by Dr. Vance H avner
A s recorded in the first four chapters of the Book of Acts, the early church rolled along triumphantly for a time, but it soon encountered trouble within as well as without. The fifth chapter begins significantly with the word, “ But . . .” Let those who sigh for the “ good old days” remember that even the first church was not an untroubled brotherhood. What with the murmuring of the Grecians, the break between Paul and Barnabas, Paul’s “ run-in” with 'Peter, the fuss between Euodias and Syntyche and the Corinthian schisms, to say nothing of the failings of the churches in Asia as described in Revelation, the New Testament is no rec ord of unbroken harmony. There were liars aplenty in Jerusalem but Ananias and Sapphira had this distinction that they were liars in the church. What made this sin so grievous that two lives were snuffed out as an eternal warning to all saints of all time? It did not lie in their giving part of the price or in keeping part of it: that they had a perfect right to do. It did consist in feigning that the part was the whole; it was a pretense of full surrender which in reality had not been made. If God struck dead all who so lie to the Holy Ghost today, many a sanctuary would be filled with corpses! Think of the multitudes who sing, “My Jesus, I love Thee, I know Thou art mine, For Thee all the follies o f sin I resign;” who never dream of actually making such a surrender to God! Consider how we invite God to “have Thine own way,” to “hold o’er our beings absolute sway,” when there is not the faintest intention o f thus submitting to His.will. We have had courses in stewardship galore and have been told countless times that we are “ not our own” but that we are “bought with a price,” yet for all that, we withhold from God our time, talent, money and, above all, ourselves. Observe how the matter of lying to the Holy Spirit was dealt with. By the grace of God, the church rose to the situation and cleaned house, exhibiting a holy and healthy intolerance of sin. Here was such a fever of con secration that men with falsehoods on their lips could not stand it. The temperature was high enough to kill the germs! If the church of today would take such a stand against the sins within it and would thunder like Peter against lying to the Holy Ghost, the world would retreat respectfully to a safe distance, and the fear of God would fall on a generation that now laughs at holy things. But sin has been excused and pampered until liars, divorcees and hypocrites fill church offices and seem never to have heard that those who bear the ves sels of the Lord must be clean. We read that, following the death of Ananias and Sapphira, great fear came upon the church and all that heard; many signs and wonders were wrought; some dared not join the church; but the people magnified them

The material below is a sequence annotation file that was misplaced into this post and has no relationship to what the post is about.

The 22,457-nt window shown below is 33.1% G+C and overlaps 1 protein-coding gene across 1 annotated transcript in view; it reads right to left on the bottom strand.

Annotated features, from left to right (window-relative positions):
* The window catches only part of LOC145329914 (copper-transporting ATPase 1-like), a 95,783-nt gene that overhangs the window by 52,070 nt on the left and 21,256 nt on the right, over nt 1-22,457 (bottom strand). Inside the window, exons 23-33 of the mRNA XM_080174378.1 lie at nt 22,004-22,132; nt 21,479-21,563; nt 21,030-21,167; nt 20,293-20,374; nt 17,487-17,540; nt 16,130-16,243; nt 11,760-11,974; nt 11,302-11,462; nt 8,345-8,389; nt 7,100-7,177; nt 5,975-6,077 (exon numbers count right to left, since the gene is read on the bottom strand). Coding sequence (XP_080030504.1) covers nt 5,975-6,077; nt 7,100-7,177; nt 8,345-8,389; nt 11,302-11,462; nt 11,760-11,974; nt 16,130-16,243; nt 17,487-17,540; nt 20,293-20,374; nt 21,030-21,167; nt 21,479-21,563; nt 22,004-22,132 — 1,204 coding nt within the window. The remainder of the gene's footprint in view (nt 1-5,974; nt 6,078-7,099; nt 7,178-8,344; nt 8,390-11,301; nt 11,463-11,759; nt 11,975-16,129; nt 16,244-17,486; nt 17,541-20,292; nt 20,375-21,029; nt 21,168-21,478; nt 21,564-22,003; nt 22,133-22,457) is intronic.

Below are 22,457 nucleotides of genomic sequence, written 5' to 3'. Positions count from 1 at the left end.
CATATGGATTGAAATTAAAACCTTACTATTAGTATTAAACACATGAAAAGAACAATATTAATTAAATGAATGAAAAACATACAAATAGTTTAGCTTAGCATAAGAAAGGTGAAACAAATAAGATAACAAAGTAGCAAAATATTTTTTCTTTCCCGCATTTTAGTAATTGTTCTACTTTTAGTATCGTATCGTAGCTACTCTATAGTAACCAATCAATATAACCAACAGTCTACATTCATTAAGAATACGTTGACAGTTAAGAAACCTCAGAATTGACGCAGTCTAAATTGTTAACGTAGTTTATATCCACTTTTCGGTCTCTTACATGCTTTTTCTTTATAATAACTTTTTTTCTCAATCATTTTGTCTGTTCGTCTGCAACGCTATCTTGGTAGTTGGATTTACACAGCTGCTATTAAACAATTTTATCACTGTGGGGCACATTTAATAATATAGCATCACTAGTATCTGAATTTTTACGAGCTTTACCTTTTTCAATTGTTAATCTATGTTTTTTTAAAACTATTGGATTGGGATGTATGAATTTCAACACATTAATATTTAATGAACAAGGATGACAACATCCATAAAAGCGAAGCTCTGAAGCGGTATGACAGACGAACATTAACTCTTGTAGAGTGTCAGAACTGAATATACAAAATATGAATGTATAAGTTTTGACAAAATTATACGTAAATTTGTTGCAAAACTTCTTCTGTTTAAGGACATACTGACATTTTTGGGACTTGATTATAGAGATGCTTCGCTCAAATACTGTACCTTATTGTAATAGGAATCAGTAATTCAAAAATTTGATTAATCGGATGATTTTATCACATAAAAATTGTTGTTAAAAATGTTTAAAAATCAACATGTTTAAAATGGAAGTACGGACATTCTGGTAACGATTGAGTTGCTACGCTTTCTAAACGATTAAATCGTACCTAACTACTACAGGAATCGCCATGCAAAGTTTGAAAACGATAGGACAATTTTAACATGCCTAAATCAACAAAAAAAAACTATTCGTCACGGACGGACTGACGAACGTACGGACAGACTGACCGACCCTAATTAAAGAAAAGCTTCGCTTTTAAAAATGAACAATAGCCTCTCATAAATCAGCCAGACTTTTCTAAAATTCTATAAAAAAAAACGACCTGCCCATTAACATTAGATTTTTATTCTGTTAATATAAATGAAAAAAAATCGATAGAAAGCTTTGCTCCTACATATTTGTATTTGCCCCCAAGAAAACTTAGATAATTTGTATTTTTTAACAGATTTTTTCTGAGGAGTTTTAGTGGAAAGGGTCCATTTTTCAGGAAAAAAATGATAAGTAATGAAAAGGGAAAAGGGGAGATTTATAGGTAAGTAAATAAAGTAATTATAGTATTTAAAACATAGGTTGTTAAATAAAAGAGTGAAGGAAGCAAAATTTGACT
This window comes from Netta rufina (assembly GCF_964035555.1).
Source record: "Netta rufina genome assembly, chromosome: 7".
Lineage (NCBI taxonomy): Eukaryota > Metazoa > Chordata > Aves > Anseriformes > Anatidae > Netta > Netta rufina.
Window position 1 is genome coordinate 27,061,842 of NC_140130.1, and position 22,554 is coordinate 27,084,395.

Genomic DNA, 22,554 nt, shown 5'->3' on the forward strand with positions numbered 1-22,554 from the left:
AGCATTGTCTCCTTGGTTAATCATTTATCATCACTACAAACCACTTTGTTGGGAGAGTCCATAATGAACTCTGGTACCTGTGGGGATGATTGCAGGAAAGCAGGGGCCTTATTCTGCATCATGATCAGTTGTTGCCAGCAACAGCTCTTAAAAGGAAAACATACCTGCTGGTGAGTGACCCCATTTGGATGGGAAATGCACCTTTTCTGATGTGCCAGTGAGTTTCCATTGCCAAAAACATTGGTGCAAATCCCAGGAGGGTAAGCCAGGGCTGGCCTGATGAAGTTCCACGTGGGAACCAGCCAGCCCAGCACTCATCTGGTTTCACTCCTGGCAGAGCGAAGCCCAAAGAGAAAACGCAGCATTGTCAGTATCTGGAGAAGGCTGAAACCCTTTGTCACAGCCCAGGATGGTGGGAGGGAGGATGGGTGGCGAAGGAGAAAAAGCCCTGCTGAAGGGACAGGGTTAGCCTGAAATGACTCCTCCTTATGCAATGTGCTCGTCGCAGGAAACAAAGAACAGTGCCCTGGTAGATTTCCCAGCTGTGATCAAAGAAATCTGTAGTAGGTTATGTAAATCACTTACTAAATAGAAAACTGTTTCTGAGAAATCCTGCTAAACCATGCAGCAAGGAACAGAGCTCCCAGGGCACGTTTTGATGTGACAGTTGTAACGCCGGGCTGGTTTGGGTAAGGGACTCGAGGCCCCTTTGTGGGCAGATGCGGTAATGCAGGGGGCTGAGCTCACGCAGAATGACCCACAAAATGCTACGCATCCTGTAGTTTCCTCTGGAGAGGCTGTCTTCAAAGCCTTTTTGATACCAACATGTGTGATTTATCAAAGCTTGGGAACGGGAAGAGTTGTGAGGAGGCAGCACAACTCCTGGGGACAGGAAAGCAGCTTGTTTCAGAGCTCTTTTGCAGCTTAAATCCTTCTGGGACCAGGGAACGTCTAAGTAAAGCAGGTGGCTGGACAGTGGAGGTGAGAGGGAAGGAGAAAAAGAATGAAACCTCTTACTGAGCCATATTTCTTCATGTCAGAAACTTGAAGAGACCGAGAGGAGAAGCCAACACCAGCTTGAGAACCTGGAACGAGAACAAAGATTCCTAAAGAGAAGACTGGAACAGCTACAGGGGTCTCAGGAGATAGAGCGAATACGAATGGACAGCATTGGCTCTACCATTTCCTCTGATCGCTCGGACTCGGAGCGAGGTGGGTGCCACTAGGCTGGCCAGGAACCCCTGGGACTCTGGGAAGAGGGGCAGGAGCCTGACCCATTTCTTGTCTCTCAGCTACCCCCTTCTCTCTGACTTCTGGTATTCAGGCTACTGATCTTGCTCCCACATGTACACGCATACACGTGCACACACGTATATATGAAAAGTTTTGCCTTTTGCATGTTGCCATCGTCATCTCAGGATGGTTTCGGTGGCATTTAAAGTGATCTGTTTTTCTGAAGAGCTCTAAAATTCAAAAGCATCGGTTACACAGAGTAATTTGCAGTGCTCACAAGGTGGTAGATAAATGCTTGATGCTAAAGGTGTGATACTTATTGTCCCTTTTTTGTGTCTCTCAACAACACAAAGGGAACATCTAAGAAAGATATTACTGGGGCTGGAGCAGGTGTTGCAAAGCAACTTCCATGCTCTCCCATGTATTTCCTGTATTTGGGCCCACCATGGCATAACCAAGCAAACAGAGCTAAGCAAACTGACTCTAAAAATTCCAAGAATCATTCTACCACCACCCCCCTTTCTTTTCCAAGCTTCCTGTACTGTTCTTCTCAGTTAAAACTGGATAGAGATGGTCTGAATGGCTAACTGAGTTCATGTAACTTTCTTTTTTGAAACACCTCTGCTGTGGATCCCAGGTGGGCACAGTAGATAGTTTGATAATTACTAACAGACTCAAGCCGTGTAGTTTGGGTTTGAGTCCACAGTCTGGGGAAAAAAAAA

and believers were the more added to the Lord, multi tudes both of men and women. Such consequences would again follow such procedure but of course nobody wants to risk it these days. Discipline has disappeared from the church. There is a lot of sickly sentiment about the sinning individual. The other side of the truth, that the body of the church must be protected from the indi vidual when that person becomes a source of infection, is forgotten. Paul, in his drastic action- in Corinth, had in mind the welfare of the whole church. Of course, the sinner must be restored when duly repentant and all action against him must be taken in love. But a weak tolerance of sin has filled our churches with liars against the Holy Ghost. The world has lost its awe of the church; it now slaps the church on the back in rude familiarity and all too often “church” has become merely another club to join along with civic societies and fra ternal orders. The best way to deal with Ananias and Sapphira is to start with ourselves. “ Let a man examine himself.” Each one of us should ask, “ Is there any of this sin in me?” Believers may grieve the Spirit, may quench the Spirit, may lie to the Spirit. We are not our own, we are bought with a price. All things ace ours but us, and we are His. Yet how many Christians do you know who think of themselves merely as stewards of God? Some give Him a tip, and call it a tithe, as though the nine- tenths were their own. Of course Ananias and Sap phira were not obliged to give all their possessions and to place the price in the common fund, and neither are we. It was and is a voluntary matter. But to pretend to do it and not do it is the sin that God marked with sudden death. Is it not equally sinful to profess a full surrender which we have not made? I do not hear much today about this startling inci dent in the early church. I suppose the liberalists have some way of accounting for it other than by the fearful facts of the case. But I do not hear much about it from the orthodox. Of course the Book of Acts gets a lot of letting alone from the saints. Much about it is most disturbing; our pale copy today is so weak that much of the original is not discernible at all. The modernists stay in the gospels and the fundamentalists sometimes do not get started well until they reach Romans. But Acts gives us the norm. There is where the movement started and, no matter how embarrassing some of it may be when compared with our modern version, we had better face up to it. We need some preaching about Ananias and Sapphira and lying to the Holy Ghost. Any lesson that God illustrates as fearfully as He did this deserves our earnest consideration. If we had the holy intolerance of sin here manifest, we might also share in the aftermath of blessing, of multitudes added to the Lord.
TH E KING'S BUSINESS
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